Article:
UK Brexiteers have backed a package of concessions to help unlock a Canada-style trade deal with Brussels.
Senior members of the Conservatives' 60-strong European Research Group said they would support EU officials being stationed at UK ports after Brexit to break the impasse with Brussels.
The MPs, including the former Tory leader Iain Duncan Smith and Jacob Rees-Mogg, also suggested they would support the Government enforcing EU rules on goods exported to the bloc by firms in Britain.
Brexiteers regard both proposals as a significant concession to help avoid a hard Border with Northern Ireland, while paving the way for a much looser relationship with the EU than under the "common rulebook" envisaged by Theresa May's Chequers plan.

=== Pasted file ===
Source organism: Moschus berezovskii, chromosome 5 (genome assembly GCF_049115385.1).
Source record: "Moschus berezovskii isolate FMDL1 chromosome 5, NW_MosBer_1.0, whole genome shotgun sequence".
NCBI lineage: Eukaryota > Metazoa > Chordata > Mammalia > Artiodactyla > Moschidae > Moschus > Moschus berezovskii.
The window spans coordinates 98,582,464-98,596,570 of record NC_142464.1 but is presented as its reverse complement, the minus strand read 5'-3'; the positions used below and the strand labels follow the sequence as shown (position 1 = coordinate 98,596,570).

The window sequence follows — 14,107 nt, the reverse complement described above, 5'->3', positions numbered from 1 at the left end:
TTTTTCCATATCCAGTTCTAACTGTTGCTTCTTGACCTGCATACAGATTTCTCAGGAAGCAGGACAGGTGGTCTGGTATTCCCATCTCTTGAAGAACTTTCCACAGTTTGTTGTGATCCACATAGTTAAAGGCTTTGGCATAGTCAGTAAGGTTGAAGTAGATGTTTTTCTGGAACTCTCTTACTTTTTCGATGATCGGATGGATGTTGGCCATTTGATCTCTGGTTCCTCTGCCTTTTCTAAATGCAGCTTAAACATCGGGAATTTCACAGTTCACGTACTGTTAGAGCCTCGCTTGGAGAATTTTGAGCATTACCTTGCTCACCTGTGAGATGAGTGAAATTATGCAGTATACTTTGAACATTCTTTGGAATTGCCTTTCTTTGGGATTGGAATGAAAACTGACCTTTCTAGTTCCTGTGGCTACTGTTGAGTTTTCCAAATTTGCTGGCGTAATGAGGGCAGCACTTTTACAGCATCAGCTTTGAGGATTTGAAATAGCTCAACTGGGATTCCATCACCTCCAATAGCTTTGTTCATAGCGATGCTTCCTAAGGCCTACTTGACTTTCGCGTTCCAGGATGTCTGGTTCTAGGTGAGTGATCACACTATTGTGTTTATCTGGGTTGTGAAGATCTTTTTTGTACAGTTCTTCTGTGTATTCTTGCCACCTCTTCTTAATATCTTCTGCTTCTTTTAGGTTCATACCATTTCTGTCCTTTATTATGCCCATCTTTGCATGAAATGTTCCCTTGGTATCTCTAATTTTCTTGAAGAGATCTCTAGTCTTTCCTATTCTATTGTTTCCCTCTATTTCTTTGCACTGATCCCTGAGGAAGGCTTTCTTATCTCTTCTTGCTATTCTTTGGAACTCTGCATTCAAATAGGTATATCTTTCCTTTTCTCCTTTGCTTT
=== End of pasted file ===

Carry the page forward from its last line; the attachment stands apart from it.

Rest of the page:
Michel Barnier last month discussed the idea of EU officials carrying out checks in UK ports.
This is the first time senior Brexiteers have publicly supported such a plan.
Meanwhile, Scottish Nationalist Party (SNP) leader Nicola Sturgeon said it appeared "almost inevitable" that her party would vote against any Brexit agreement Theresa May strikes - despite warning that no deal will have catastrophic consequences. The first minister said nationalist MPs at Westminster would oppose any deal that omits single market membership - something that has never been part of the prime minister's Brexit negotiations.
Speaking as the SNP conference opened in Glasgow yesterday, Ms Sturgeon also disclosed her party's MPs would "undoubtedly" back holding a second referendum on leaving the EU if that became an option.